This is a post all about why you should use gum tragacanth to finish or burnish the edges of your veg-tan leather projects. After researching its origins and practical uses, it has become quite apparent that this is some sort of miracle plant. The Internet wouldn’t lie to me, right? Either way, knowing a little bit about where products come from and how they are used is never a bad idea.
Tragacanth is an evergreen shrub found in the Middle East growing mostly in dry sub-alpine slopes and valleys. Many people are familiar with the other gums (arabic, guar), and this has similar food applications. Wikipedia tells me its not as widely available because it comes from a more tumultuous area of the world. While I cannot scientifically verify any of the information (though some of it did come from WebMD), the tragacanth plant has been known to have the following applications:
I even found some sites stating that it was used as a topical treatment for burns and has shown evidence of shrinking tumors. So the message you should be receiving here is: in the event of an apocalypse, this is your medicinal and artistic panacea. Stock up, kids.
So let’s talk about why we care about it. Simple. It makes our stuff look awesome. When we started using this stuff, it took our work to the next level. It felt like the first time I used a serger sewing machine. Pretty much life changing. If you read leather forums they say that saliva and elbow grease will do the trick, but first of all: Gross. Secondly: not true, this stuff is way better.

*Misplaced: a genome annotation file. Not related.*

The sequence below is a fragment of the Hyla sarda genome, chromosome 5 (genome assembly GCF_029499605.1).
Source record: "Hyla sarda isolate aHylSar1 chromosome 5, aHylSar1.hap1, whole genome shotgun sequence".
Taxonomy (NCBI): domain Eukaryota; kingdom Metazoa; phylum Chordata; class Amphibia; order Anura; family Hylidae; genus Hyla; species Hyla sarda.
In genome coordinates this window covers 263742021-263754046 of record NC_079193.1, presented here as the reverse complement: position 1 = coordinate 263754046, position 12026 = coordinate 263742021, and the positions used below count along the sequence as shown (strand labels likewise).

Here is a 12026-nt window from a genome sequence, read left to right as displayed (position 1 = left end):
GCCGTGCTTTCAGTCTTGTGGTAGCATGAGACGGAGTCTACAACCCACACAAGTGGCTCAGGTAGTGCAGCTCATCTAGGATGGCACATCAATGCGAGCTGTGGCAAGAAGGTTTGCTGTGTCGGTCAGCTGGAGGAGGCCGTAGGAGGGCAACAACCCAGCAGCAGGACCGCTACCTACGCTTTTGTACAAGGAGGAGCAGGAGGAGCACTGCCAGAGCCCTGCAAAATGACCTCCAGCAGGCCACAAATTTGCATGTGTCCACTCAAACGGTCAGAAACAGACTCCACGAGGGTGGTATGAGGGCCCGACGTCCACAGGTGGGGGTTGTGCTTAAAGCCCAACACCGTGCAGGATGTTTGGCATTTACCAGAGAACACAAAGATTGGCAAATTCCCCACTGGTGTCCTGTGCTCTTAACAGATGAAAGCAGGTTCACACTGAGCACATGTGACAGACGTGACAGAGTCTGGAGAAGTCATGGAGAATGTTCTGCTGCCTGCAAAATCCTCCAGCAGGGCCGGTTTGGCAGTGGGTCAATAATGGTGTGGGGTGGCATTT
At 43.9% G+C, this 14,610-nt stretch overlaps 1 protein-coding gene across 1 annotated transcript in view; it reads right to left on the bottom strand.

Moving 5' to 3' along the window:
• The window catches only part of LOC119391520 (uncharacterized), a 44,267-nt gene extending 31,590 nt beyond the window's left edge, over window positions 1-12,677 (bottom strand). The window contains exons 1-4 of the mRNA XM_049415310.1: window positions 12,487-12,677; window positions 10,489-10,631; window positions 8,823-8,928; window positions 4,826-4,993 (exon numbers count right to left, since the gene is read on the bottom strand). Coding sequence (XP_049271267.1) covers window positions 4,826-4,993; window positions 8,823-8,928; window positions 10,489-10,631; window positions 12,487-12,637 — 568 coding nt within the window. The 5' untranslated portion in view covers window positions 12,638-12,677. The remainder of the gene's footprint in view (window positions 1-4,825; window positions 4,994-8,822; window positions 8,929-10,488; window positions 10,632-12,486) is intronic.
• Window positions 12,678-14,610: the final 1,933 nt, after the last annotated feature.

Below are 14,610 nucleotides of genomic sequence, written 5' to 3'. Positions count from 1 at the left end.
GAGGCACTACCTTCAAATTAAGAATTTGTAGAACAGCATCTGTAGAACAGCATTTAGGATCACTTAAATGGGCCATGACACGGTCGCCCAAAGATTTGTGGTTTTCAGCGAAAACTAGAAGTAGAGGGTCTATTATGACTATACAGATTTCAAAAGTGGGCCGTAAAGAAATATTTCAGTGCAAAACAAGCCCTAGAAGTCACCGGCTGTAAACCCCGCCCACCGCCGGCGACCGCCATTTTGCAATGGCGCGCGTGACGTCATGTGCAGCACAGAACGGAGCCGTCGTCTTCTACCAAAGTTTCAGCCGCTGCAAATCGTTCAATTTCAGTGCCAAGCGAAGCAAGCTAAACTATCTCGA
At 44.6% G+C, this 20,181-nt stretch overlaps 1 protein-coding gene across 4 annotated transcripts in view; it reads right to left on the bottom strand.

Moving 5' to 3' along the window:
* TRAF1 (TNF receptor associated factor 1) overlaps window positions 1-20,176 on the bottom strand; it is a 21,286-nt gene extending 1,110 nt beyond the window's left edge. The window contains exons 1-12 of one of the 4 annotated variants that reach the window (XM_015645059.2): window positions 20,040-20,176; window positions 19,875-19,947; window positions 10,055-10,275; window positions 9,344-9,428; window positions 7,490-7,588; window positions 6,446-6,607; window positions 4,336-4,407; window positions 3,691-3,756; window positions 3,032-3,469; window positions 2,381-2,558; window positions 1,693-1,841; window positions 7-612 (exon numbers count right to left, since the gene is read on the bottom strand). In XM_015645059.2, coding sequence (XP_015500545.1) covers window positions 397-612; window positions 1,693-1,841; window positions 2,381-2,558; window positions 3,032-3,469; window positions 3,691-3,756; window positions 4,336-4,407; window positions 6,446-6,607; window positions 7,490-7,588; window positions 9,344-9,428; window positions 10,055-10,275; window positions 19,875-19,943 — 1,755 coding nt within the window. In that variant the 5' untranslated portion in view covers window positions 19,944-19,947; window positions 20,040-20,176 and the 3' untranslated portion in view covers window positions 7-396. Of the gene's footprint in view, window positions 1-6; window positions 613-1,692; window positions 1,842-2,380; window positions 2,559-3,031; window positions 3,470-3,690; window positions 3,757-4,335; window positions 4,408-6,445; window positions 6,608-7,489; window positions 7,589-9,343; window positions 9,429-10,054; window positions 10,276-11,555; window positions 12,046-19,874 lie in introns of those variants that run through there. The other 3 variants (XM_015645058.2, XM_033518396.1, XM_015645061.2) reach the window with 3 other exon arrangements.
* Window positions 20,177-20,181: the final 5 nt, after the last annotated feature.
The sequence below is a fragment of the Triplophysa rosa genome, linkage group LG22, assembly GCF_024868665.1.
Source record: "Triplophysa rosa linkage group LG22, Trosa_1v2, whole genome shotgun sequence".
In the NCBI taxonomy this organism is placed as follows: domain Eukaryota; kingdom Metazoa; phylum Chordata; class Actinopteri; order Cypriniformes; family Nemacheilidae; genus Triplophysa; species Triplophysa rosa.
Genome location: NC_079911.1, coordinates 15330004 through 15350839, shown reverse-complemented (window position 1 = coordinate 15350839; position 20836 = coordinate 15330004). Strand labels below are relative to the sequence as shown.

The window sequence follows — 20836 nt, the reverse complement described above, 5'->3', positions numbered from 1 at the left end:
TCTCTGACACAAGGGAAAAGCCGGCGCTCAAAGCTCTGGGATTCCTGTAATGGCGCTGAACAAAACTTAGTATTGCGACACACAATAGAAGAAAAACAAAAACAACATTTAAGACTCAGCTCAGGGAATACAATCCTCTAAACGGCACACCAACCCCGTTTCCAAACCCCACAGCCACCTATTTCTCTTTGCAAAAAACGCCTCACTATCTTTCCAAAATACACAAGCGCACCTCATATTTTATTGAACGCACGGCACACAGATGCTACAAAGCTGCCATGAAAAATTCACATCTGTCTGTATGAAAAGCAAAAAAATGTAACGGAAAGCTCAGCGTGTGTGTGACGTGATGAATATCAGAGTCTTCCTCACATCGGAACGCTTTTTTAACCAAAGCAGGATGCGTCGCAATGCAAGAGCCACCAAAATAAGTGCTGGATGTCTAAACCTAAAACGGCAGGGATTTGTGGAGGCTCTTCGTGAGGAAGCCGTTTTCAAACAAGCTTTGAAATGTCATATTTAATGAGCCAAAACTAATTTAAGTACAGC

Simple enough. Put it on, rub it with a burnishing tool til it looks good. Done. What’s a burnishing tool? It’s basically a little plastic tool that saves your hands from a whole lot of unnecessary friction. You place the leather edge in the circle groove and rub away. It can come in other shapes and sizes in order to help you slick those edges in hard to access places and corners. I should probably mention that we both think that it smells amazing, too. Though oddly when we purchased the 4oz bottle, it smells way better than the 32oz bottle.
Let’s talk about the results! Here is a photograph where I took a long scrap piece of dyed leather and cut it in half. On the top piece, I used the gum with a burnishing tool and the bottom I did not. See all those fuzzies? Blech. No good. Click on the image to enlarge.
Another thing we will sometimes use the gum for is to smooth down the flesh side or under side of the piece if it is going to have any contact with skin. This makes the piece far more comfortable to the wearer and really provides value to the client since there is little risk of skin irritation. Or, you know, we could also chug it for medical reasons.*
*Savagepunk Studio does not suggest, endorse, or recommend that you ingest this product and doing so is at your own risk.